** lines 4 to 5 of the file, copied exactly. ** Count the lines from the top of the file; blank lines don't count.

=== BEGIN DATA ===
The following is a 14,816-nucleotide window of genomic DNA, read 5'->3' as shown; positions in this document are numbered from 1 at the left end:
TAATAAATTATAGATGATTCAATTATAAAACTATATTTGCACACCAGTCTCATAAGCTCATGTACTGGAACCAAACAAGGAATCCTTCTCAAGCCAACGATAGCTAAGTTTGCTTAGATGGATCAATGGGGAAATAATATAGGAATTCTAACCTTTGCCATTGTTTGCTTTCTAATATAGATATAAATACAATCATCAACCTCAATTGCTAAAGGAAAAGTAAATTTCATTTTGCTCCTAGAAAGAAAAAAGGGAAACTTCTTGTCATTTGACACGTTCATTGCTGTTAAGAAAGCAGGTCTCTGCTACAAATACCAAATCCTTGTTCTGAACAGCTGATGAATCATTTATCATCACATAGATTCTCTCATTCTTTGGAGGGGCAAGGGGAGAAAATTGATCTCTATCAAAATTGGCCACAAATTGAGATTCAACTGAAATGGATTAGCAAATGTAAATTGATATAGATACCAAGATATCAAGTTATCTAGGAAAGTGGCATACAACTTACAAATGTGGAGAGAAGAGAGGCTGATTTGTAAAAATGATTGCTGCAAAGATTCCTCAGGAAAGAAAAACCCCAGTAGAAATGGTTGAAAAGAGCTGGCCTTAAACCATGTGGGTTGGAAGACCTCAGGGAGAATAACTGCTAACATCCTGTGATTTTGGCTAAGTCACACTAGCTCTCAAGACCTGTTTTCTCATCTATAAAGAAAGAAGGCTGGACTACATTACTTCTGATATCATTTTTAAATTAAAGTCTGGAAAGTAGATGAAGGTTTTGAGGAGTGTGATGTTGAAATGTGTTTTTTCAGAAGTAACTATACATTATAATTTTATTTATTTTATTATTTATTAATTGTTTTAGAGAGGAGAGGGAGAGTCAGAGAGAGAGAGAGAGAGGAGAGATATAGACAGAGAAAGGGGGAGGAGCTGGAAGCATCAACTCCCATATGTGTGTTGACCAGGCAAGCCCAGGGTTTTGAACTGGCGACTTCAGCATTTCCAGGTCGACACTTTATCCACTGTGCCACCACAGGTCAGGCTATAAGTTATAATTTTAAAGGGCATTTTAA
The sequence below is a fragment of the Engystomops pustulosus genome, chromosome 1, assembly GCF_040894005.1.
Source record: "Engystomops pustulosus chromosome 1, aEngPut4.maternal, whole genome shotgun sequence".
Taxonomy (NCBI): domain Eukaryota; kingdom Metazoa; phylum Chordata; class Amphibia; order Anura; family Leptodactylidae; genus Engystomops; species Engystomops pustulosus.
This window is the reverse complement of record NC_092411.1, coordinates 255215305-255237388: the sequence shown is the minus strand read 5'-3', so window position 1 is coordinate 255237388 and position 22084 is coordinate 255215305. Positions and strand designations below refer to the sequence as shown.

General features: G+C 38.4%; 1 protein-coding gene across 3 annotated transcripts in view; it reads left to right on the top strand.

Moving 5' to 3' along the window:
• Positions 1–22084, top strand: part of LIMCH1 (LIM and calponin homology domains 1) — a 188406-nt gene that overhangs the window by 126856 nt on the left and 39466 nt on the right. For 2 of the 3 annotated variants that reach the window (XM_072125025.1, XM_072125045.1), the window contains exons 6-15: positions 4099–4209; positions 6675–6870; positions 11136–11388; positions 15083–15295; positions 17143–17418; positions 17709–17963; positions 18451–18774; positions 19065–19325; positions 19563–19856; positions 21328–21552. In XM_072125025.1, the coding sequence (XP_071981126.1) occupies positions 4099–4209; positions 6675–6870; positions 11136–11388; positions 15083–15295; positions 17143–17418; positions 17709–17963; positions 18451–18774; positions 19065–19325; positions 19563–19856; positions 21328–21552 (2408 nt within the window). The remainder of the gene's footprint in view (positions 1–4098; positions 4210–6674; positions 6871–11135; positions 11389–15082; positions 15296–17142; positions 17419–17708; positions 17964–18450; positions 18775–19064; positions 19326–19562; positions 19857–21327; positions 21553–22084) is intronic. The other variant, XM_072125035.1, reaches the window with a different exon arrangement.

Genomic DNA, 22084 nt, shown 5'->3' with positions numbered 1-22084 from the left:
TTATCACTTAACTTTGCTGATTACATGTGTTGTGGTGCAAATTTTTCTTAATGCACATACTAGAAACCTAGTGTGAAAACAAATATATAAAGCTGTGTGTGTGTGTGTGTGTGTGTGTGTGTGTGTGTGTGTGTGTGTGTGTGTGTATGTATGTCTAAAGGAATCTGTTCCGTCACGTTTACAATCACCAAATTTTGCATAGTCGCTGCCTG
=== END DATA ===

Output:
Source record: "Engystomops pustulosus chromosome 1, aEngPut4.maternal, whole genome shotgun sequence".
Taxonomy (NCBI): domain Eukaryota; kingdom Metazoa; phylum Chordata; class Amphibia; order Anura; family Leptodactylidae; genus Engystomops; species Engystomops pustulosus.